This week, Congress passed a short-term continuing resolution (CR) that funds the federal government through Friday, December 20. In recent years, funding the federal government has become an exercise in governing by crisis. Everyone in Congress knows these deadlines exist, but congressional leadership uses them to force members to vote for either CRs or omnibus spending bills packed with other legislative items that have nothing to do with funding the government. If members don’t vote for these bills, leadership says, the government will shut down.
The current CR is a bad deal because it sets up a Christmas for the Swamp, leaving taxpayers with a lump of coal in their stockings. This is not a theoretical notion. In March 2018, Congress passed a 2,232-page omnibus spending bill that included several other bills that had nothing to do with funding the federal government. Why? Because it was one of the few opportunities to legislate all year. Leadership added the legislation that they knew would get the votes they need to pass the bill and relied on the fear of a government shutdown to coax others into voting for something that they may have otherwise opposed.
Although the current CR isn’t quite as loaded as the March 2018 omnibus, it still includes several things that are bad for Americans. Below are the top ten bad provisions included in the CR that Congress passed this week:
- Only extends spending to December 20 of this year, setting us up for yet another massive omnibus spending package with who-knows-what in it. Congress knows that Americans stop paying attention to politics during the holidays, and leadership will use that to their advantage to leave plenty of goodies under the Christmas tree for lobbyists and special interests.
- Waives the Statutory Pay-As-You-Go Act, eliminating any accountability in Congress for increasing spending. Under the Statutory Pay-As-You-Go Act, if Congress increases spending without offsets, it sets up automatic mandatory spending cuts at the end of the year. By waiving this requirement, Congress is only continuing to worsen the budgetary outlook, adding more red ink to a deficit that is already expected to exceed $1 trillion.
- Repeals $7.6 billion recission in highway funds that was scheduled to come into effect in 2020. Was used to offset projected costs of the 2015 Fixing America’s Surface Transportation (FAST) Act. $5.4 billion would have been straight recissions of unauthorized funds, while $2.2 billion would have been taken from funding already allocated to states. Because of a technicality of the federal budget process, this won’t even be counted as a spending increase by the government.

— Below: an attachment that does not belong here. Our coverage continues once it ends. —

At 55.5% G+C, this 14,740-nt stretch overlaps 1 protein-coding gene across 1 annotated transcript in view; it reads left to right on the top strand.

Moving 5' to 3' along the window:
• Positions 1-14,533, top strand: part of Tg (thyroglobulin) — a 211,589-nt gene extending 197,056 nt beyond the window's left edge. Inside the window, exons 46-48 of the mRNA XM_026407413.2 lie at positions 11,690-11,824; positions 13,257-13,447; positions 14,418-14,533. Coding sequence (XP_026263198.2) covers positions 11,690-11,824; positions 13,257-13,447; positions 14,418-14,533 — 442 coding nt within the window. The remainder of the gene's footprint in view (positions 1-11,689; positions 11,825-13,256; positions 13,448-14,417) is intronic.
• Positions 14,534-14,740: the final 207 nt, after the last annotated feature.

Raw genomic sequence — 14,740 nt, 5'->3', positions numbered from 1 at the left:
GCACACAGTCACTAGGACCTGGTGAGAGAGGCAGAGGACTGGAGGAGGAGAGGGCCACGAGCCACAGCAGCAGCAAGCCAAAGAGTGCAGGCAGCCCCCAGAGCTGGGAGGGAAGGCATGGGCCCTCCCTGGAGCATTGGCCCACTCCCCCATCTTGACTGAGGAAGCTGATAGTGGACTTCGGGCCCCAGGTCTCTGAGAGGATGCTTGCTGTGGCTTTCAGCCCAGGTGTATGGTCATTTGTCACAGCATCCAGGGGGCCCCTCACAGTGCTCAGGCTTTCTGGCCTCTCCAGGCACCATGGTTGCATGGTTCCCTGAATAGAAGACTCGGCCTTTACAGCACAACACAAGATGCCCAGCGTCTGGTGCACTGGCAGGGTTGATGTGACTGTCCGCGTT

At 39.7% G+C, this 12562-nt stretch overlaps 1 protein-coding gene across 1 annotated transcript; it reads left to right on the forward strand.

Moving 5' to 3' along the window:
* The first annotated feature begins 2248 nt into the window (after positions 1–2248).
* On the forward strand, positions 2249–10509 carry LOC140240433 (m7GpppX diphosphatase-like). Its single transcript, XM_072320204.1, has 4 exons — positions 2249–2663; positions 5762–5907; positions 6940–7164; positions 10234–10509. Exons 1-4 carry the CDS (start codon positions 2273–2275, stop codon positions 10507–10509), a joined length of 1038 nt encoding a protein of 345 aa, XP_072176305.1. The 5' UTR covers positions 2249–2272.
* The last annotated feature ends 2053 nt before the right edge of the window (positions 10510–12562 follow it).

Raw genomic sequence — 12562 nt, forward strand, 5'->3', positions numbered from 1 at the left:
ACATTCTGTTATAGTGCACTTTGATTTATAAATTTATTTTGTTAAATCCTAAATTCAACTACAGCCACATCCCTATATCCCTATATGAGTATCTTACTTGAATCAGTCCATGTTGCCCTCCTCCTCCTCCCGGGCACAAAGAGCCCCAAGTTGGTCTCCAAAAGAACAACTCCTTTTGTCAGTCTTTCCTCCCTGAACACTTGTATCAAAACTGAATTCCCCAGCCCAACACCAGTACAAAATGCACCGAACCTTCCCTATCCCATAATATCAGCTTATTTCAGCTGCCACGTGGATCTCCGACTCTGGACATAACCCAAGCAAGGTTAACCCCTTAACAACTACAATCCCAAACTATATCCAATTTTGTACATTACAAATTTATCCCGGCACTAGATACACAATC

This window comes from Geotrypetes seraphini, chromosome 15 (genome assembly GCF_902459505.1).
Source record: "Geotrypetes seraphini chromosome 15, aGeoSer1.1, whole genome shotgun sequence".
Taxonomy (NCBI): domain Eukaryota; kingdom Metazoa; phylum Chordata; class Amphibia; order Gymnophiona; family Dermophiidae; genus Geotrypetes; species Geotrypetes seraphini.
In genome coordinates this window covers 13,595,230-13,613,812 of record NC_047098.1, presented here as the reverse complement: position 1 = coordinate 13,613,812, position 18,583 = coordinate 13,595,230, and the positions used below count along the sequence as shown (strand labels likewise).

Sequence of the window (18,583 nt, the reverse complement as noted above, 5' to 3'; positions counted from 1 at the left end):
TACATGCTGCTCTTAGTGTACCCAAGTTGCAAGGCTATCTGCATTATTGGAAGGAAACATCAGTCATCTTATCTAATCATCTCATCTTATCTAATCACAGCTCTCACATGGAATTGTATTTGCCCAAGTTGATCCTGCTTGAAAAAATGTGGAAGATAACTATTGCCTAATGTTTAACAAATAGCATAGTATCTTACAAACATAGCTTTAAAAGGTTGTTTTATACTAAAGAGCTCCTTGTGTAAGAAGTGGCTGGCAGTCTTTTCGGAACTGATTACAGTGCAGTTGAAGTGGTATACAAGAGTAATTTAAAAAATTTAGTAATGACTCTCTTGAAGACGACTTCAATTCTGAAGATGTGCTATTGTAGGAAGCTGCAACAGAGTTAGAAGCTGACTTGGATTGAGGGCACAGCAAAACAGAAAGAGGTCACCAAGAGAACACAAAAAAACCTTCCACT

- Extends the authorization of government mass surveillance under Section 215 of the Patriot Act for three months with zero reforms.
- Delays scheduled cuts to Medicaid hospital reimbursements until December 20. These cuts were scheduled under ObamaCare as part of gradually shifting more of the burden of its Medicaid expansion onto the states over time. The states are naturally lobbying hard to make sure those scheduled cuts never happen so they can continue to shift the costs of their bad decision to expand a broken program onto other states’ taxpayers.
- Renews the Patient Centered Outcomes Research Institute’s (PCORI) funding until December 20. PCORI is the rationing board under ObamaCare that was often referred to as the “death panel” because of its task to decide how to allocate (or not allocate) Medicare funding to reduce costs.
- Continues the last CR’s extensions of the expiring National Flood Insurance Program (NFIP), again avoiding a needed debate on reforming or eliminating this problematic program
- Reauthorizes U.S. Export-Import Bank, the reauthorization of which FreedomWorks has continually opposed. The Export-Import Bank is the face of cronyism and is used by corporations that can easily get private financing for taxpayer-backed loans and subsidies.
- Adds in an extension of the Temporary Assistance for Needy Families (TANF), one of the primary federal direct welfare programs. Once again, this is ducking the need to evaluate and reform the program on its own.
- Although all of the individual changes above seem to incur fairly small costs on their own (inasmuch as millions or billions of dollars can be called small costs when it’s coming out of our wallets), the CBO has estimated that this CR authorizes a further $77 billion in new mandatory spending over the next ten years.
As one can see, the CR that Congress passed this week is pretty bad for those of us who believe in limited government and individual liberty, but it’s just a precursor of what’s to come only days before Christmas when Americans are preparing for the holiday with their families. If we don’t speak out now and put members in an uncomfortable position, the budget deficit will only get worse and taxpayers will continue to lose while lobbyists and special interests feast on Christmas.
Co-authored by Josh Withrow, FreedomWorks' senior policy analyst.